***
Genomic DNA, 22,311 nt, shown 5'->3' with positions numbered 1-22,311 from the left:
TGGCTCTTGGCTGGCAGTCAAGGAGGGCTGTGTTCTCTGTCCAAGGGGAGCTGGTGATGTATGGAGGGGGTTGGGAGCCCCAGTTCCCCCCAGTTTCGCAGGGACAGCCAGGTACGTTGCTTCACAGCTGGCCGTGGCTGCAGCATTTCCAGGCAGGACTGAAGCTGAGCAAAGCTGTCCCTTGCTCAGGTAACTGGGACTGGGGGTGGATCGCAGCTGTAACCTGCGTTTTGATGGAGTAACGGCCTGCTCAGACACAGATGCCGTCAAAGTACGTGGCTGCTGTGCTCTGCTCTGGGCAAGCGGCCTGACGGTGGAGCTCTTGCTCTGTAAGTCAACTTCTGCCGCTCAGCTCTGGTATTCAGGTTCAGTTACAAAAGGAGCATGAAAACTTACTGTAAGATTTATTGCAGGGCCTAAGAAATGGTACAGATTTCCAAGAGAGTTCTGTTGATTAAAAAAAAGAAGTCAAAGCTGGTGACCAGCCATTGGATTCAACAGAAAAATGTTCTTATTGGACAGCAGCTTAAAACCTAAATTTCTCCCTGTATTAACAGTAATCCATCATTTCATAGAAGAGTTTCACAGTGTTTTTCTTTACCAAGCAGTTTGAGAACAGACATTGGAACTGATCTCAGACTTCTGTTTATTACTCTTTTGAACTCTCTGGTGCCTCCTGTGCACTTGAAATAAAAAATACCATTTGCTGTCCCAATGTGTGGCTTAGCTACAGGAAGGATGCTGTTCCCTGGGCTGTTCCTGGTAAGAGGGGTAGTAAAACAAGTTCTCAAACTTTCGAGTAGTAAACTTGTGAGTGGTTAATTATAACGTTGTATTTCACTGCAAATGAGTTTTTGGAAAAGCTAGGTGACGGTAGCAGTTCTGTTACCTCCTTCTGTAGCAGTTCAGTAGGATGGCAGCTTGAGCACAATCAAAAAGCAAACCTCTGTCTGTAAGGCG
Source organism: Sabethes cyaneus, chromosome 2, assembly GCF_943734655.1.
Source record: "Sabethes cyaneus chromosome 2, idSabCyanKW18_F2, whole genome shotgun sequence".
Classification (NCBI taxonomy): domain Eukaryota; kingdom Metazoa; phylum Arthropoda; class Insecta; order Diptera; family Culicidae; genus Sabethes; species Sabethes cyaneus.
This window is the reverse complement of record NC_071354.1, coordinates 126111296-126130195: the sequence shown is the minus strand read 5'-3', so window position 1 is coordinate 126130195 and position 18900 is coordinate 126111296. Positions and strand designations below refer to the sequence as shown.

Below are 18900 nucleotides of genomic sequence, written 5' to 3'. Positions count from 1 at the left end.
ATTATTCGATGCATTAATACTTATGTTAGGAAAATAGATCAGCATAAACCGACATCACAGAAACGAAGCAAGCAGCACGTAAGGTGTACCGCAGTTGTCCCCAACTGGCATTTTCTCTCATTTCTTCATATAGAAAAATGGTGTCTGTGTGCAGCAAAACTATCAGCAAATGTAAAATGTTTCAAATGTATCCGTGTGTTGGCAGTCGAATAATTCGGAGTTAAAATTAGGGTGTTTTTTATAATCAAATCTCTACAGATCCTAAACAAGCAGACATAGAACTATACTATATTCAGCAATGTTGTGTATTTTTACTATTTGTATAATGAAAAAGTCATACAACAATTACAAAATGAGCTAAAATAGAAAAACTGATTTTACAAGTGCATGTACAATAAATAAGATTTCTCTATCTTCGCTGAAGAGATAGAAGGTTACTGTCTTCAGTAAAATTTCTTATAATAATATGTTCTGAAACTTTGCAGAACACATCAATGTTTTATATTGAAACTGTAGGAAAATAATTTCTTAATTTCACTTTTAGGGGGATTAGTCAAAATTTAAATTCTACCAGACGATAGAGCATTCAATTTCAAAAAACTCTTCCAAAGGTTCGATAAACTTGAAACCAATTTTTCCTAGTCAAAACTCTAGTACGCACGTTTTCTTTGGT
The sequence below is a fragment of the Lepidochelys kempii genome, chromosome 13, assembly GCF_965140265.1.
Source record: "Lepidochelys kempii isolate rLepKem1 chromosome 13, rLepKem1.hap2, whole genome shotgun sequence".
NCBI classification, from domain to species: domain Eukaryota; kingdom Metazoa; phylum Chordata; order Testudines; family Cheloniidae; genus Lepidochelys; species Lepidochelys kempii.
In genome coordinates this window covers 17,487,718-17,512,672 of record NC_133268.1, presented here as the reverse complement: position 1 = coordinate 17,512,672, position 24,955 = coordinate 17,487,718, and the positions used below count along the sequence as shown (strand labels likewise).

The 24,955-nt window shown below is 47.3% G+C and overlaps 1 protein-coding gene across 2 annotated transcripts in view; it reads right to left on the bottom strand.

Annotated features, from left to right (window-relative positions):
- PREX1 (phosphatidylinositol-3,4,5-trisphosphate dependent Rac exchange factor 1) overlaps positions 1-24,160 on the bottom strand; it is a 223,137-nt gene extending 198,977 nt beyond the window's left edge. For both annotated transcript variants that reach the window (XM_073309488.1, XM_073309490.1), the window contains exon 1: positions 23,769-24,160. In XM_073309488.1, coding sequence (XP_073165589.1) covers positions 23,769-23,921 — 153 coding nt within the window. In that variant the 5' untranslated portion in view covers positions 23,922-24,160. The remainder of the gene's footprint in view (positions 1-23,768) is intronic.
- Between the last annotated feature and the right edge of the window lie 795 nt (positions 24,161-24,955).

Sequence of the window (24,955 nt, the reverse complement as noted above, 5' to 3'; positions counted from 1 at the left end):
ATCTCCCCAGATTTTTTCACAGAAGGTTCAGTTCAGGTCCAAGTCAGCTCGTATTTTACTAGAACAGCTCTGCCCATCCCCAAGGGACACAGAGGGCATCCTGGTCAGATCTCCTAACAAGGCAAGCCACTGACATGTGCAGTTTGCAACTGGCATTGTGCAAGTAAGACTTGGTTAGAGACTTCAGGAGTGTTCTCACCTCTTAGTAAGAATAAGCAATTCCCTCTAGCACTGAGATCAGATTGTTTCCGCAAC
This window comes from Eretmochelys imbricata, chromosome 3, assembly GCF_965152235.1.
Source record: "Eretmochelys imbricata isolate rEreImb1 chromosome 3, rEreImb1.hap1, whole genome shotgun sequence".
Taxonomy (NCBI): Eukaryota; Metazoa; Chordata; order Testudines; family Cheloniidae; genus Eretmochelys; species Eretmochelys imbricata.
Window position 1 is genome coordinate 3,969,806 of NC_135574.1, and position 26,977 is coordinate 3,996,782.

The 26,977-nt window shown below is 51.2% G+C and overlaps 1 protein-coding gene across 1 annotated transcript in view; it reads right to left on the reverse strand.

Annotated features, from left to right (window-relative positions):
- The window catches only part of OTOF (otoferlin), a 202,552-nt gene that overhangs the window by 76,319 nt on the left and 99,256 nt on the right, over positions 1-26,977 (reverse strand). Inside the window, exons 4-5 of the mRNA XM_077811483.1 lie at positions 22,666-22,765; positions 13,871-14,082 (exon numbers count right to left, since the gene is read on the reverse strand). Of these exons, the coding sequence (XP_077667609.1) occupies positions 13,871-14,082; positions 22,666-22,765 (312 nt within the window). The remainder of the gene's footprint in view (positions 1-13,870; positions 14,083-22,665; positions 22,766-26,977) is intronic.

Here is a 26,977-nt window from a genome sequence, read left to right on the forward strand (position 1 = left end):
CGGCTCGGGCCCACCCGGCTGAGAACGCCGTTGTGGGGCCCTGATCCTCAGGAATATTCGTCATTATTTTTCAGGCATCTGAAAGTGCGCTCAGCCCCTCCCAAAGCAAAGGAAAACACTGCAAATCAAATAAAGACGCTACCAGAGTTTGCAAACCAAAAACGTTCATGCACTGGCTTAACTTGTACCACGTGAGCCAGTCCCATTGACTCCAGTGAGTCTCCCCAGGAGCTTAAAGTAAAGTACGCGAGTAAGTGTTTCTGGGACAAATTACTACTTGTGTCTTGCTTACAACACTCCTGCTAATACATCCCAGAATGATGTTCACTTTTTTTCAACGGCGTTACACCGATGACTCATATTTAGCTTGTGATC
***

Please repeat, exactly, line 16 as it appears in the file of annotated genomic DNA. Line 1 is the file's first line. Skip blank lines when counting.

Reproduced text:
- Between the last annotated feature and the right edge of the window lie 795 nt (positions 24,161-24,955).